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Emmanuel Macron has sparked uproar by pledging to “p— off” France’s unvaccinated in denying them access to even more aspects of daily life.

The French president’s inflammatory comments came as the government seeks to push through parliament legislation that will make vaccination compulsory to enjoy cultural activities, use inter-city train travel or visit a cafe from January 15.

No longer will it be possible to have a recent test or a recovery from the coronavirus to qualify for the country’s Covid pass.

In an interview with Le Parisien put online on Tuesday night, the centrist French head of state said:  “As for the non-vaccinated, I really want to p— them off.”

He used the verb “emmerder,” a word considered in France as vulgar slang derived from the word “merde” which means “s—.”

The literal translation is “put in the s—” though a more accurate translation is to hassle or bug.

“And we will continue to do this, to the end. This is the strategy,” he said.

Mr Macron added this would mean “limiting as much as possible their access to activities in social life”.

He went even further by saying: “When my freedom threatens that of others, I become an irresponsible person. An irresponsible person is not a citizen.”

The opposition said his comments were unfitting for a French president, with the Right calling it “unworthy, irresponsible and premeditated.”

“No health emergency justifies such words,” tweeted Bruno Retailleau, Senate leader of the Right-wing Republicans. “Emmanuel Macron says he has learned to love the French, but it seems he especially likes to despise them.”

“A president should not say that,” said the far-Right candidate Marine Le Pen, accusing Mr Macron of wanting to make some French “second-class citizens.”

Rival far-Right pundit Eric Zemmour, who is also standing, tweeted that “as president I will stop p—— off the French”.

“Astonishing avowal from Macron. It’s clear: the vaccine pass is a collective punishment against individual freedom,” exclaimed Leftist presidential candidate Jean-Luc Mélenchon.

In the interview, Mr Macron stipulated: “I am not going to put them (the non-vaccinated) in prison, I am not going to forcibly vaccinate them.

“And so, we have to tell them: from January 15, you will no longer be able to go to the restaurant. You will no longer be able to go for a coffee, you will no longer be able to go to the theatre. You will no longer be able to go to the cinema,” he said.

The new legislation has angered vaccine opponents and several French MPs have said they have received death threats over the issue.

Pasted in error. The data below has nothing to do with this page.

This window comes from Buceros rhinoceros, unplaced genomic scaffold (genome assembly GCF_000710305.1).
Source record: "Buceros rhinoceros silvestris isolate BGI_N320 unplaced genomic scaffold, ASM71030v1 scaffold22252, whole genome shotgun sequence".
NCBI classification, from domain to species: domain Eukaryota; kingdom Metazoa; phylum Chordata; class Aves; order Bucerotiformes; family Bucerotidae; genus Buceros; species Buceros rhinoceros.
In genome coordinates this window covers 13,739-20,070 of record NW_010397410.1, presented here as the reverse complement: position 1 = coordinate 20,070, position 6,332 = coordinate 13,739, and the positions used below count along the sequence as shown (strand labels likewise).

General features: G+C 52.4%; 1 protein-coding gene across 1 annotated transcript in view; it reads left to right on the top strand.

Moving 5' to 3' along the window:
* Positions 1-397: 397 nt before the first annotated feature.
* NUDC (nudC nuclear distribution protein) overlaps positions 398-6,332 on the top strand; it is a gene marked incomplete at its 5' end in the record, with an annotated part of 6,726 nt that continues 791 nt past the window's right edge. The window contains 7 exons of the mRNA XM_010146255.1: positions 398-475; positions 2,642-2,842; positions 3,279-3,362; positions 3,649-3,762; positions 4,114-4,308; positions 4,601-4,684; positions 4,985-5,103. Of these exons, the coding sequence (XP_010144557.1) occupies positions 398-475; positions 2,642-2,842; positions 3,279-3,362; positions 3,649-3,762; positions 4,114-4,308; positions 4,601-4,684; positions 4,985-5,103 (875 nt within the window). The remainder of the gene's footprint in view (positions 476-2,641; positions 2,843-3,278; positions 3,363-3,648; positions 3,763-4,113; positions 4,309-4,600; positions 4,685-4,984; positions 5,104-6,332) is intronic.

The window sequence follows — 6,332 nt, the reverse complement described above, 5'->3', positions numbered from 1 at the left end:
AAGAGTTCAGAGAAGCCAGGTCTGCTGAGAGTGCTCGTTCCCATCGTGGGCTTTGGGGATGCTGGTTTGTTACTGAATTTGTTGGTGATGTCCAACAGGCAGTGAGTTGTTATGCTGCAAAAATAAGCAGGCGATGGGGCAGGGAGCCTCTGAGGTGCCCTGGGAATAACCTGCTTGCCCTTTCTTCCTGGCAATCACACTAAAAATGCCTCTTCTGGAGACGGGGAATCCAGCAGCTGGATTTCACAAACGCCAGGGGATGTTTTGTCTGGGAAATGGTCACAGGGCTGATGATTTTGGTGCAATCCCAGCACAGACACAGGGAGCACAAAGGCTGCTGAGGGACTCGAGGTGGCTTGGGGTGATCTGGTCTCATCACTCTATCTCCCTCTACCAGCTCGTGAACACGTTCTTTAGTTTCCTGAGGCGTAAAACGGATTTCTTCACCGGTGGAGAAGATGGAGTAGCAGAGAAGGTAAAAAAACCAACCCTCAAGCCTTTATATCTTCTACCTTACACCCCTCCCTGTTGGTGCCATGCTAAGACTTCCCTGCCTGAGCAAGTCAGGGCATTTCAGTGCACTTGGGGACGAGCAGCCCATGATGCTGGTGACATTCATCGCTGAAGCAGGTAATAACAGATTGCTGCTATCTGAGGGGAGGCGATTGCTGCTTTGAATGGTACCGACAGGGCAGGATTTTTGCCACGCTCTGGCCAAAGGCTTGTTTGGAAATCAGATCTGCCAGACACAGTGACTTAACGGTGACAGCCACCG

Mandatory vaccinations are being introduced in several European countries, with Austria leading the way for over-14s from next month and Germany planning a similar move for adults.

Mr Macron is not the first French head of state to wield the word “emmerder”. President Georges Pompidou did so in 1966 as part of a call to stop bugging the French with red tape. Macron ally Christophe Castaner said on Wednesday that “the phrase didn’t shock anyone when it came out of Pompidou’s mouth”.

But the furore his words caused prompted a fresh delay in passing legislation aimed at tightening the country’s Covid rules.

Coronavirus France Spotlight Chart – Cases default

Parliamentary debate had already been suspended overnight Monday when the opposition joined forces to hold up the passage of the legislation, sparking fury in the Macron camp.

The debate resumed on Tuesday only to be suspended once again early Wednesday following Mr Macron’s remarks, with the president of the session Marc Le Fur saying “conditions for a calm working environment” could not be met.

The controversy has erupted amid an increasingly febrile pre-election atmosphere in France.

Mr Macron made it clear in the interview he wants stand for a second term in April presidential elections but will only declare his intentions once he he has dealt with the health crisis.

“There is no false suspense. I want to,” he told the Le Parisien.

“Once the health situation allows it and I have made everything clear – inside myself and with respect to the political equation – I will say what it (the decision) is.”

While Mr Macron remains the overwhelming favourite to win the election, analysts caution that the two-round presidential race is highly unpredictable. 

France 2022 presidential election voting intention

While a far-Right runner could reach round two, his most dangerous rival could prove to be the LR candidate Valérie Pecresse who on Tuesday unveiled her campaign team, which includes Michel Barnier, the EU’s former Brexit negotiator, in charge of foreign policy.

Ms Pécresse said she was “outraged” that the president had accused unvaccinated people of not being citizens. “You have to accept them as they are – lead them, bring them together and not insult them,” she told CNews.

But analysts said Mr Macron’s tactic was clear.

He wants to play to the 90-odd per cent of French who are vaccinated and are tired of being held hostage to a minority of unvaccinated who clog up hospital intensive care units.

The comments were also calculated to force the opposition to come clean over whether it supports his vaccine pass, which the majority of French back. 

Ms Pécresse has previously called for the unvaccinated to be locked down while the Socialists want vaccination to be compulsory so their complaints are totally hypocritical, argues the Macron camp.

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